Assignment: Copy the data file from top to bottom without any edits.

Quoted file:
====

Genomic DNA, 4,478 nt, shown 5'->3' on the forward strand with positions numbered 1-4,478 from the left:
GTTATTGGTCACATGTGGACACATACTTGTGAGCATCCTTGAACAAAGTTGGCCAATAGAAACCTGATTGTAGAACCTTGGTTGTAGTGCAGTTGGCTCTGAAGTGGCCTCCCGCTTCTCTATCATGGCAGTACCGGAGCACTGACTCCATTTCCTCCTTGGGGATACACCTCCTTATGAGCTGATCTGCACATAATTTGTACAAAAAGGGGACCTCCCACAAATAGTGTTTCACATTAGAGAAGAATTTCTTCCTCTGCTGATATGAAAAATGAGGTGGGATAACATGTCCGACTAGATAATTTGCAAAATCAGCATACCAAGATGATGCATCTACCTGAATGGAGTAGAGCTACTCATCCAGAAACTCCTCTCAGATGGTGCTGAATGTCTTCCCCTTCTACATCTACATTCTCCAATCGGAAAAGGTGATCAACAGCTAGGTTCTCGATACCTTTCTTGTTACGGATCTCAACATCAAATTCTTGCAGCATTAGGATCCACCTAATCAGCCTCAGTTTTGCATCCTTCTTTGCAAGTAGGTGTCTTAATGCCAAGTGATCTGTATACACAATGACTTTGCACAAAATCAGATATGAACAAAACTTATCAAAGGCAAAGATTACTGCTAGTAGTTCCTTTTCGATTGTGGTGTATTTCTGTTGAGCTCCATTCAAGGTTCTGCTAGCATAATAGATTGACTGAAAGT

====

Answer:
Genomic DNA, 4,478 nt, shown 5'->3' on the forward strand with positions numbered 1-4,478 from the left:
GTTATTGGTCACATGTGGACACATACTTGTGAGCATCCTTGAACAAAGTTGGCCAATAGAAACCTGATTGTAGAACCTTGGTTGTAGTGCAGTTGGCTCTGAAGTGGCCTCCCGCTTCTCTATCATGGCAGTACCGGAGCACTGACTCCATTTCCTCCTTGGGGATACACCTCCTTATGAGCTGATCTGCACATAATTTGTACAAAAAGGGGACCTCCCACAAATAGTGTTTCACATTAGAGAAGAATTTCTTCCTCTGCTGATATGAAAAATGAGGTGGGATAACATGTCCGACTAGATAATTTGCAAAATCAGCATACCAAGATGATGCATCTACCTGAATGGAGTAGAGCTACTCATCCAGAAACTCCTCTCAGATGGTGCTGAATGTCTTCCCCTTCTACATCTACATTCTCCAATCGGAAAAGGTGATCAACAGCTAGGTTCTCGATACCTTTCTTGTTACGGATCTCAACATCAAATTCTTGCAGCATTAGGATCCACCTAATCAGCCTCAGTTTTGCATCCTTCTTTGCAAGTAGGTGTCTTAATGCCAAGTGATCTGTATACACAATGACTTTGCACAAAATCAGATATGAACAAAACTTATCAAAGGCAAAGATTACTGCTAGTAGTTCCTTTTCGATTGTGGTGTATTTCTGTTGAGCTCCATTCAAGGTTCTGCTAGCATAATAGATTGACTGAAAGT